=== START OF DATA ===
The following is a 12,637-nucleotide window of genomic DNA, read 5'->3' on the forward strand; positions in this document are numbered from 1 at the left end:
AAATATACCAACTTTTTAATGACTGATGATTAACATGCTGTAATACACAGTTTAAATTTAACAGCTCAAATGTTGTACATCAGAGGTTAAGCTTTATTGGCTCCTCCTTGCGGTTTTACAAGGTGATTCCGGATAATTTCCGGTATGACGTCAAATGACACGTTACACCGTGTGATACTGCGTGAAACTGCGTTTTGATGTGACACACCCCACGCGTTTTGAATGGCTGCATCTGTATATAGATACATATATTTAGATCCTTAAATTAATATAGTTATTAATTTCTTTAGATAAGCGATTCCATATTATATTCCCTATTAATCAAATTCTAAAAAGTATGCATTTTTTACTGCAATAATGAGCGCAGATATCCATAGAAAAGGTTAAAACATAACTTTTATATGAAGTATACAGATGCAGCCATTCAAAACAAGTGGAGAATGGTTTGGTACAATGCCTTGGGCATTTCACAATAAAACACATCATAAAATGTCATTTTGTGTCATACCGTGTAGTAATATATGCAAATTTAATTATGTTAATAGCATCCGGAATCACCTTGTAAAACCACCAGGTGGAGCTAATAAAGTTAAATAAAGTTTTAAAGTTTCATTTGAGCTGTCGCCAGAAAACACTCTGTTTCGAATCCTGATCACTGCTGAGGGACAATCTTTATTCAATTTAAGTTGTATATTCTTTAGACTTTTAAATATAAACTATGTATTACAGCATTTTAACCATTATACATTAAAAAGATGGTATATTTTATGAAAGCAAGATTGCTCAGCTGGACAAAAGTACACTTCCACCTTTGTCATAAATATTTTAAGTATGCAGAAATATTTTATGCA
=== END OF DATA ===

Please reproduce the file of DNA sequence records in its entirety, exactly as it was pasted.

The following is a 12,637-nucleotide window of genomic DNA, read 5'->3' on the forward strand; positions in this document are numbered from 1 at the left end:
AAATATACCAACTTTTTAATGACTGATGATTAACATGCTGTAATACACAGTTTAAATTTAACAGCTCAAATGTTGTACATCAGAGGTTAAGCTTTATTGGCTCCTCCTTGCGGTTTTACAAGGTGATTCCGGATAATTTCCGGTATGACGTCAAATGACACGTTACACCGTGTGATACTGCGTGAAACTGCGTTTTGATGTGACACACCCCACGCGTTTTGAATGGCTGCATCTGTATATAGATACATATATTTAGATCCTTAAATTAATATAGTTATTAATTTCTTTAGATAAGCGATTCCATATTATATTCCCTATTAATCAAATTCTAAAAAGTATGCATTTTTTACTGCAATAATGAGCGCAGATATCCATAGAAAAGGTTAAAACATAACTTTTATATGAAGTATACAGATGCAGCCATTCAAAACAAGTGGAGAATGGTTTGGTACAATGCCTTGGGCATTTCACAATAAAACACATCATAAAATGTCATTTTGTGTCATACCGTGTAGTAATATATGCAAATTTAATTATGTTAATAGCATCCGGAATCACCTTGTAAAACCACCAGGTGGAGCTAATAAAGTTAAATAAAGTTTTAAAGTTTCATTTGAGCTGTCGCCAGAAAACACTCTGTTTCGAATCCTGATCACTGCTGAGGGACAATCTTTATTCAATTTAAGTTGTATATTCTTTAGACTTTTAAATATAAACTATGTATTACAGCATTTTAACCATTATACATTAAAAAGATGGTATATTTTATGAAAGCAAGATTGCTCAGCTGGACAAAAGTACACTTCCACCTTTGTCATAAATATTTTAAGTATGCAGAAATATTTTATGCA